Aunties in action: speaking louder than words: rural women developing social capital, women raising funds and spirits

Horn, Jennifer Frances (2005) Aunties in action: speaking louder than words: rural women developing social capital, women raising funds and spirits. PhD thesis, James Cook University.

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“Aunties” are grassroots women who actively develop social capital by encouraging social trust and reciprocity to flourish; unfortunately, the voluntary contributions of aunties are often taken for granted and seldom included in discussions of social capital or community development. This study offers an important alternative perspective to the notion that unpaid social care provided by grassroots women is insignificant, and it counters the discourse of decline in civic participation that is dominant in many Western societies. From the data arose three themes to describe the experience of being an “auntie.” Specifically, aunties are particularly active in formal and informal aspects of society, aunties build relationships, connections, and networks; and they do this by creating common understandings amongst families, community members, and the professionals who serve them. In addition, aunties actively resist the social construction of women’s social caring as trivial, and they persist in countering discourses that diminish the capacities of rural people, their families, and communities. Some aunties perform small, individual, local acts of living and giving, such as helping a sick neighbour, while others are active in large, collective movements, at a national level, such as through Girl Guides or Country Women’s Associations. This hermeneutic phenomenological study is based on interviews conducted with ten selected women in Western Canada and Northeastern Australia, as well as on material and cultural artefacts, on photographic evidence I gathered of aunties in the vernacular, and on my own experiences as an auntie in several rural communities. Interpretation of the data was informed by social constructivist, feminist, heuristic, and response-base theories, through which I endeavoured to establish the locus of expertise with the participants as well as with the researcher. The actions of aunties are significant to the development of social capital because they build relationships and trust within the community, which in turn, can promote the development of social and economic capital. If local, grassroots community members have the opportunity to contribute to both formal and informal community development, then the capacity to create shared goals may lead to increased trust amongst locals and professional developers, and therefore enhance the community development process. When grassroots people and professionals arrive at a common understanding of the value of informal networks and activities to the survival of small communities, then the gap that divides public from private needs and desires may be more readily bridged. In addition, if those who reside in small, rural, or remote community contexts have the opportunity to build safe and trusting relationships with other locals and with the professionals that serve them, then misunderstandings may be avoided and the community development process may be more successful. Aunties contribute significantly to the development of informal networks and reciprocal relationships, and they engender social trust and warmth, which in turn increases the capacity of families, neighbourhoods, and communities to generate and accumulate social capital. Therefore, it is important to study the words and actions of aunties to learn who they are, what they do, and how they do it in order to support and encourage other people to likewise become active and engaged citizens.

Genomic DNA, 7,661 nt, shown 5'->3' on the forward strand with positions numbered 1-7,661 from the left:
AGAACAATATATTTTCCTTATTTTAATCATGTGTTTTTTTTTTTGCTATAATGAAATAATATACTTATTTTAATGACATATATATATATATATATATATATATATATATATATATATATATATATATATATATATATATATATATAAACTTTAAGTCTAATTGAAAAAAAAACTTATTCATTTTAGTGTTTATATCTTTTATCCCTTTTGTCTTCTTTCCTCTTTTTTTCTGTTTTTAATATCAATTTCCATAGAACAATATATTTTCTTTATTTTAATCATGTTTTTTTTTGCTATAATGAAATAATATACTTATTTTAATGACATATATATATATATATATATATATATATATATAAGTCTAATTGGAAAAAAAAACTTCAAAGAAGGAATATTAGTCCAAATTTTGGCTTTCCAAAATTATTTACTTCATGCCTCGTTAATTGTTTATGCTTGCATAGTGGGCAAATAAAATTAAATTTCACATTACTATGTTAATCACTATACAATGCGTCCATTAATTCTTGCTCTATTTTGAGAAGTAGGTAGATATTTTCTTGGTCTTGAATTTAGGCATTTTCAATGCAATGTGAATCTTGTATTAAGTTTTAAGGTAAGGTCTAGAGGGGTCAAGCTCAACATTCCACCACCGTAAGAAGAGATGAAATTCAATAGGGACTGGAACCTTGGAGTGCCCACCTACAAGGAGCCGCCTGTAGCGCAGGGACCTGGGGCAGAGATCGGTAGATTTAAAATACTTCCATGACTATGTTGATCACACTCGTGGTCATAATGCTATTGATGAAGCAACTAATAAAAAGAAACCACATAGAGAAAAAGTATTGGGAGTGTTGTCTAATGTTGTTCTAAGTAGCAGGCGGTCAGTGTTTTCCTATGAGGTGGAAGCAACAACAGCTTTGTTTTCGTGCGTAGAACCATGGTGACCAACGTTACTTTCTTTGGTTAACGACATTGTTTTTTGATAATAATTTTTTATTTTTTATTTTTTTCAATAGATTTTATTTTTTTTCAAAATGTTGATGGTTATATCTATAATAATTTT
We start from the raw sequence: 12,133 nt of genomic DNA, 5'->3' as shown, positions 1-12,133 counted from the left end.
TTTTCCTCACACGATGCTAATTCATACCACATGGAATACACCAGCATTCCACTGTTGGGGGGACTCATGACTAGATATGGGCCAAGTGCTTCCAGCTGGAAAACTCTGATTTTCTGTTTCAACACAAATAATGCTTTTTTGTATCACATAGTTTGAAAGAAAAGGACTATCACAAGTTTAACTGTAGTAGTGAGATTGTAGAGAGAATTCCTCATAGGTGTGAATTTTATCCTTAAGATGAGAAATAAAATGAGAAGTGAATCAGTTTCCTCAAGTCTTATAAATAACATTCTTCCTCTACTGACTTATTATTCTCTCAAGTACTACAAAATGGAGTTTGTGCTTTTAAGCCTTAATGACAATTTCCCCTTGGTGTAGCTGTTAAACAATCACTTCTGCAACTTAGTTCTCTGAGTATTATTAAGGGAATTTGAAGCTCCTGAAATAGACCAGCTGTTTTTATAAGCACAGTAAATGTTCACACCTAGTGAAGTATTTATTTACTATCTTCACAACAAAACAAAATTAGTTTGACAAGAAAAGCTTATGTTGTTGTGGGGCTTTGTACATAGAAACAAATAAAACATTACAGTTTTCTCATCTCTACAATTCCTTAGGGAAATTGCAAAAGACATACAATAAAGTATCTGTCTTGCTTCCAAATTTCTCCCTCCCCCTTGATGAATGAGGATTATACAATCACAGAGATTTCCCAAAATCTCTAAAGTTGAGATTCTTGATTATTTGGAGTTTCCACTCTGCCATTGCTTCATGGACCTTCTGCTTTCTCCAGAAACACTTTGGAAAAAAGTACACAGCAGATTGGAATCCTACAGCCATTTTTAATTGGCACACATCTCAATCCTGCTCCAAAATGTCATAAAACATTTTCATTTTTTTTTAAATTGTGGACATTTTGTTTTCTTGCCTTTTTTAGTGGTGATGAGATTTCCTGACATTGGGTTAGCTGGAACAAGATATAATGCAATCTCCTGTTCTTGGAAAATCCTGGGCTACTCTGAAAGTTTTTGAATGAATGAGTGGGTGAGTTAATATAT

Item ID: 1298
Item Type: Thesis (PhD)
Keywords: aunties, grassroots, women, social capital, fundraising, social caring, networks, social constructivism, volunteers, volunteering, rural people, Canada, northeastern Australia, feminism, relationships, social trust, community development, civic participation, neighbourhoods
Date Deposited: 15 Dec 2006
FoR Codes: 16 STUDIES IN HUMAN SOCIETY > 1608 Sociology > 160810 Urban Sociology and Community Studies @ 0%
16 STUDIES IN HUMAN SOCIETY > 1604 Human Geography > 160403 Social and Cultural Geography @ 0%
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